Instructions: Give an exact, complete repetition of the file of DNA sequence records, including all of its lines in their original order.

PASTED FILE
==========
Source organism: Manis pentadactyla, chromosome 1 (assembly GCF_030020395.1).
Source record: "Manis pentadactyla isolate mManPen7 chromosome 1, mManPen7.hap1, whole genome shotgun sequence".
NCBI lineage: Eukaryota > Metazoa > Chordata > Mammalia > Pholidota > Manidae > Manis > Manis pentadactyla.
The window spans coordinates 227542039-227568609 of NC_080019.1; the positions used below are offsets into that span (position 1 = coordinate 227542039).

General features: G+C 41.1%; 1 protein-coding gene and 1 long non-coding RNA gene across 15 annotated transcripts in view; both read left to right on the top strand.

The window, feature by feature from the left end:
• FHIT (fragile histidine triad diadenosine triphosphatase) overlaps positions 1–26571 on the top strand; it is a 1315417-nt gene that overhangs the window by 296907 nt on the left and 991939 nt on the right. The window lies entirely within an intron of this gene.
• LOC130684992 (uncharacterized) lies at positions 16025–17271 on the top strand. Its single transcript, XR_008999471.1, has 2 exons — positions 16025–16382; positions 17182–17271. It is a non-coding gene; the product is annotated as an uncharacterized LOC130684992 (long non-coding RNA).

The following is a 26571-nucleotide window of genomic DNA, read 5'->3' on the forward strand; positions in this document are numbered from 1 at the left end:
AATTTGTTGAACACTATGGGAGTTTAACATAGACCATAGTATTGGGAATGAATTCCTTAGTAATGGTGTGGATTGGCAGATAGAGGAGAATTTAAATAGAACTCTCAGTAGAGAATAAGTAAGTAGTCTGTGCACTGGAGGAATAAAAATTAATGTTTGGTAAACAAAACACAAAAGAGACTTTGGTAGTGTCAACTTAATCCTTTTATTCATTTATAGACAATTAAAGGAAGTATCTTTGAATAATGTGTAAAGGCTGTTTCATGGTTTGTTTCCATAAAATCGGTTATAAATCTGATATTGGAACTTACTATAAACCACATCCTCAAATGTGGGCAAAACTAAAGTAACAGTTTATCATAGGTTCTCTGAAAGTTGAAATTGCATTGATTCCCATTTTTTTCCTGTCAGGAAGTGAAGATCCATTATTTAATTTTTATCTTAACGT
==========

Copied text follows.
Source organism: Manis pentadactyla, chromosome 1 (assembly GCF_030020395.1).
Source record: "Manis pentadactyla isolate mManPen7 chromosome 1, mManPen7.hap1, whole genome shotgun sequence".
NCBI lineage: Eukaryota > Metazoa > Chordata > Mammalia > Pholidota > Manidae > Manis > Manis pentadactyla.
The window spans coordinates 227542039-227568609 of NC_080019.1; the positions used below are offsets into that span (position 1 = coordinate 227542039).

General features: G+C 41.1%; 1 protein-coding gene and 1 long non-coding RNA gene across 15 annotated transcripts in view; both read left to right on the top strand.

The window, feature by feature from the left end:
• FHIT (fragile histidine triad diadenosine triphosphatase) overlaps positions 1–26571 on the top strand; it is a 1315417-nt gene that overhangs the window by 296907 nt on the left and 991939 nt on the right. The window lies entirely within an intron of this gene.
• LOC130684992 (uncharacterized) lies at positions 16025–17271 on the top strand. Its single transcript, XR_008999471.1, has 2 exons — positions 16025–16382; positions 17182–17271. It is a non-coding gene; the product is annotated as an uncharacterized LOC130684992 (long non-coding RNA).

The following is a 26571-nucleotide window of genomic DNA, read 5'->3' on the forward strand; positions in this document are numbered from 1 at the left end:
AATTTGTTGAACACTATGGGAGTTTAACATAGACCATAGTATTGGGAATGAATTCCTTAGTAATGGTGTGGATTGGCAGATAGAGGAGAATTTAAATAGAACTCTCAGTAGAGAATAAGTAAGTAGTCTGTGCACTGGAGGAATAAAAATTAATGTTTGGTAAACAAAACACAAAAGAGACTTTGGTAGTGTCAACTTAATCCTTTTATTCATTTATAGACAATTAAAGGAAGTATCTTTGAATAATGTGTAAAGGCTGTTTCATGGTTTGTTTCCATAAAATCGGTTATAAATCTGATATTGGAACTTACTATAAACCACATCCTCAAATGTGGGCAAAACTAAAGTAACAGTTTATCATAGGTTCTCTGAAAGTTGAAATTGCATTGATTCCCATTTTTTTCCTGTCAGGAAGTGAAGATCCATTATTTAATTTTTATCTTAACGT